Developing a bond with your photographic subject is essential for good photography and in wildlife photographythat means developing a bond with the wild animals. It does not mean feeding wildlife or calling them or throwing something on them to get their attention. Bonding with wildlife goes through patience, trust and calmness.
Imagine being on a photographic safariin Kruger Park in South Africa. The game drive is in an open 4x4 jeep and lets say you are lucky and the only person on the vehicle. Your tracker and ranger find a leopard, lying in high grass under a tree. First of all this is great and you take a couple of pictures. The leopard is not doing anything, just lying there and the visibility is not too great and you think lets go, it is anyway not so good and he is doing nothing. That would be the wrong thing to do. Get yourself a spot in the shade with your vehicle and wait. Snap around a bit, try different settings and relax. Take in the silence, the smell of the grass and keep an eye on the leopard. The more you relax and tune into the environment the more the leopard will feel comfortable with you around him. You will end up feeling when he stands up before you see it. This is essential, because you won’t hear a leopard standing up, you won’t hear anything when a cat moves, not even a leave cracking. The leopard is now doing his thing and your patience will be rewarded with great wildlife photography and maybe even spectacular wildlife interaction.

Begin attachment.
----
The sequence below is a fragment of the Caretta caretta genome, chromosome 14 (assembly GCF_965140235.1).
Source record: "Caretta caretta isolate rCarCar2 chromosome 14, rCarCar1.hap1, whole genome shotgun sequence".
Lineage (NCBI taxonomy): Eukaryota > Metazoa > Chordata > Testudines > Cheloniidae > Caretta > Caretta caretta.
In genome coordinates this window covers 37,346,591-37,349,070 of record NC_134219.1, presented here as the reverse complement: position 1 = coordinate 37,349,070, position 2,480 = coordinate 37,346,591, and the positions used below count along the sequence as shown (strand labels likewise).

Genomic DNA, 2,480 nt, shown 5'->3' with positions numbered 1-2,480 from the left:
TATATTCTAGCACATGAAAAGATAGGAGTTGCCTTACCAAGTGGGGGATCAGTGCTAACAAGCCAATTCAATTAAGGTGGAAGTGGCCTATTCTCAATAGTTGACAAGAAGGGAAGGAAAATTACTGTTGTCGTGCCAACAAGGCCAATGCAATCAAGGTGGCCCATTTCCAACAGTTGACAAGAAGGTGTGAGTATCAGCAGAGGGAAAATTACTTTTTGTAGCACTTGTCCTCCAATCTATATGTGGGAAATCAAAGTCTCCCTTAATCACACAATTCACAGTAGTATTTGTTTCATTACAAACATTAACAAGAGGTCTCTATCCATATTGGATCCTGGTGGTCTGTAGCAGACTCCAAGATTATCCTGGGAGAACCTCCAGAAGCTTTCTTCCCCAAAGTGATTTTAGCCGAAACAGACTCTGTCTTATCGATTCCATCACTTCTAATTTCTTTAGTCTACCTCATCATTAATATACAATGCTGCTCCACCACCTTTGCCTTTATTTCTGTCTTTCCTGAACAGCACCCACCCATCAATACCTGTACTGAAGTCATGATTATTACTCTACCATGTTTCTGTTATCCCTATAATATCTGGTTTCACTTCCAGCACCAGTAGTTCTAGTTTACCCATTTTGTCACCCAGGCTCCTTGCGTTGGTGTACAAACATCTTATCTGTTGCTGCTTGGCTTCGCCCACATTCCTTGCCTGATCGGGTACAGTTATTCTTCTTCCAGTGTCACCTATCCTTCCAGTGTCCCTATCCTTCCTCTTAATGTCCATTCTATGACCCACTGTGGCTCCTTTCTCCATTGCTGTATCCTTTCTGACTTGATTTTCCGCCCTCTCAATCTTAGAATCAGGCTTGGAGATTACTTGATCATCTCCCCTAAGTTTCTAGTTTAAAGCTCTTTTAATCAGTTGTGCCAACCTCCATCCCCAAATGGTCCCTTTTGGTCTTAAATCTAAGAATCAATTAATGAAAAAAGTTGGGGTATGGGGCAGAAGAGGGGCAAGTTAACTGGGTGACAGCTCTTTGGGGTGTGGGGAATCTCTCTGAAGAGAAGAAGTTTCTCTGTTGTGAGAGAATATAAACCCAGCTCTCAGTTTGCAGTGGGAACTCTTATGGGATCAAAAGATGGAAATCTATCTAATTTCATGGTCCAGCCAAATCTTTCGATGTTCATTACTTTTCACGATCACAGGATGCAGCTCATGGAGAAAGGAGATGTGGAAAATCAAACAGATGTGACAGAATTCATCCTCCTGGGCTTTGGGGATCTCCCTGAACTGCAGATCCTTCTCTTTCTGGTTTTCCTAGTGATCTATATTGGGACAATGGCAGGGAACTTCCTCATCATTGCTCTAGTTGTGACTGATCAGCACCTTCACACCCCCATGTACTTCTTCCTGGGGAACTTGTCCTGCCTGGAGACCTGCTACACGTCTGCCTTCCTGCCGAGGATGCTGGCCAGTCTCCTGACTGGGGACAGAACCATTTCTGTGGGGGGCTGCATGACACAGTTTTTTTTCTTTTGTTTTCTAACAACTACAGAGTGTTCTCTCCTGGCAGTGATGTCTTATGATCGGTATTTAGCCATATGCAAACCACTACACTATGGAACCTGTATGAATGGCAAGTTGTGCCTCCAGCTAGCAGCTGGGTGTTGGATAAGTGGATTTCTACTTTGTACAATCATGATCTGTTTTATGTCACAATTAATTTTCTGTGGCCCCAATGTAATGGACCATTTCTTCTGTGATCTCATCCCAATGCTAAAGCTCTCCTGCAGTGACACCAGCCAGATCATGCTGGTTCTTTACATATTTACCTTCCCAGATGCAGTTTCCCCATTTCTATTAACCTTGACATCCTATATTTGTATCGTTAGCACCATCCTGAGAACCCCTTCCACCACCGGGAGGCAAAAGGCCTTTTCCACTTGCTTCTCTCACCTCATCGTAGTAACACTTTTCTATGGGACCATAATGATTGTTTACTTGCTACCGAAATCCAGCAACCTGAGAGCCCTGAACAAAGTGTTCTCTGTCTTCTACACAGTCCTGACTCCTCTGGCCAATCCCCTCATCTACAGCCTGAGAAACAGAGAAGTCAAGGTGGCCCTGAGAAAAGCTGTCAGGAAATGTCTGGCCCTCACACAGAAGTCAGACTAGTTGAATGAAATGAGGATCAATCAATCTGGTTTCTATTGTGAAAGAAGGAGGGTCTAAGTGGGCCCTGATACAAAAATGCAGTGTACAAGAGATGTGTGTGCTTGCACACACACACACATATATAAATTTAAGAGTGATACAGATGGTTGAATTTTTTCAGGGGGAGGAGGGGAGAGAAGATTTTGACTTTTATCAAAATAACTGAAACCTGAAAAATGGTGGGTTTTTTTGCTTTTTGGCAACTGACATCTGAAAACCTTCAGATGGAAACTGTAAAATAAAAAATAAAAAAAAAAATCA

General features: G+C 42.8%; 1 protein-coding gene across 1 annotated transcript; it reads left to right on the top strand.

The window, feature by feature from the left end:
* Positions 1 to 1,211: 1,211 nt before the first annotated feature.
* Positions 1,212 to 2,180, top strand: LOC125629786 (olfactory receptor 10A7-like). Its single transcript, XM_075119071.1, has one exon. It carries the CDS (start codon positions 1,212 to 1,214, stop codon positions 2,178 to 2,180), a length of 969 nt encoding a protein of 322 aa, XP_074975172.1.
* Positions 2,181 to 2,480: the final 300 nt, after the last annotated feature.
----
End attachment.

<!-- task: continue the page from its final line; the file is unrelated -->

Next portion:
Enjoy the bonding and the great images it will give to you.
Happy wildlife snapping!
Ute Sonnenberg for www.rohoyachui.com